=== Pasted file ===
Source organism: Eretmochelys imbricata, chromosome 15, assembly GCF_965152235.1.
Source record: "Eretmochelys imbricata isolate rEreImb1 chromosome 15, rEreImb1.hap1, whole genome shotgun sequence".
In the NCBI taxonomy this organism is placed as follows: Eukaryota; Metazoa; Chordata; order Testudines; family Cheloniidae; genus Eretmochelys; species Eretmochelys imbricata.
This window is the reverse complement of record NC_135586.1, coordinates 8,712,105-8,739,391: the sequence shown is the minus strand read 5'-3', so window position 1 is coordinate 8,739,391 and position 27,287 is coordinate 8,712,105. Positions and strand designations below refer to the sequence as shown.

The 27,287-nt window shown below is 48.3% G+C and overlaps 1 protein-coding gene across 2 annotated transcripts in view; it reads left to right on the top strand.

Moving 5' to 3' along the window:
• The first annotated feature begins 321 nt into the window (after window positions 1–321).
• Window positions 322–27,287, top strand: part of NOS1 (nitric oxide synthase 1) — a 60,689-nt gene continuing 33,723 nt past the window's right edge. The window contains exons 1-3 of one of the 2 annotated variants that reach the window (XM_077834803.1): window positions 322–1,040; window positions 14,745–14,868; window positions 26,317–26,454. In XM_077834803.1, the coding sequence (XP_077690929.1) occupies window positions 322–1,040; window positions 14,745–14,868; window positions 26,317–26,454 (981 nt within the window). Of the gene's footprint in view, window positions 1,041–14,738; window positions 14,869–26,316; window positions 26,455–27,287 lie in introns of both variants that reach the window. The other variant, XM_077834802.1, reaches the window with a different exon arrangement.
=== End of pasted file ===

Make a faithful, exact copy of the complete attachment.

Source organism: Eretmochelys imbricata, chromosome 15, assembly GCF_965152235.1.
Source record: "Eretmochelys imbricata isolate rEreImb1 chromosome 15, rEreImb1.hap1, whole genome shotgun sequence".
In the NCBI taxonomy this organism is placed as follows: Eukaryota; Metazoa; Chordata; order Testudines; family Cheloniidae; genus Eretmochelys; species Eretmochelys imbricata.
This window is the reverse complement of record NC_135586.1, coordinates 8,712,105-8,739,391: the sequence shown is the minus strand read 5'-3', so window position 1 is coordinate 8,739,391 and position 27,287 is coordinate 8,712,105. Positions and strand designations below refer to the sequence as shown.

The 27,287-nt window shown below is 48.3% G+C and overlaps 1 protein-coding gene across 2 annotated transcripts in view; it reads left to right on the top strand.

Moving 5' to 3' along the window:
• The first annotated feature begins 321 nt into the window (after window positions 1–321).
• Window positions 322–27,287, top strand: part of NOS1 (nitric oxide synthase 1) — a 60,689-nt gene continuing 33,723 nt past the window's right edge. The window contains exons 1-3 of one of the 2 annotated variants that reach the window (XM_077834803.1): window positions 322–1,040; window positions 14,745–14,868; window positions 26,317–26,454. In XM_077834803.1, the coding sequence (XP_077690929.1) occupies window positions 322–1,040; window positions 14,745–14,868; window positions 26,317–26,454 (981 nt within the window). Of the gene's footprint in view, window positions 1,041–14,738; window positions 14,869–26,316; window positions 26,455–27,287 lie in introns of both variants that reach the window. The other variant, XM_077834802.1, reaches the window with a different exon arrangement.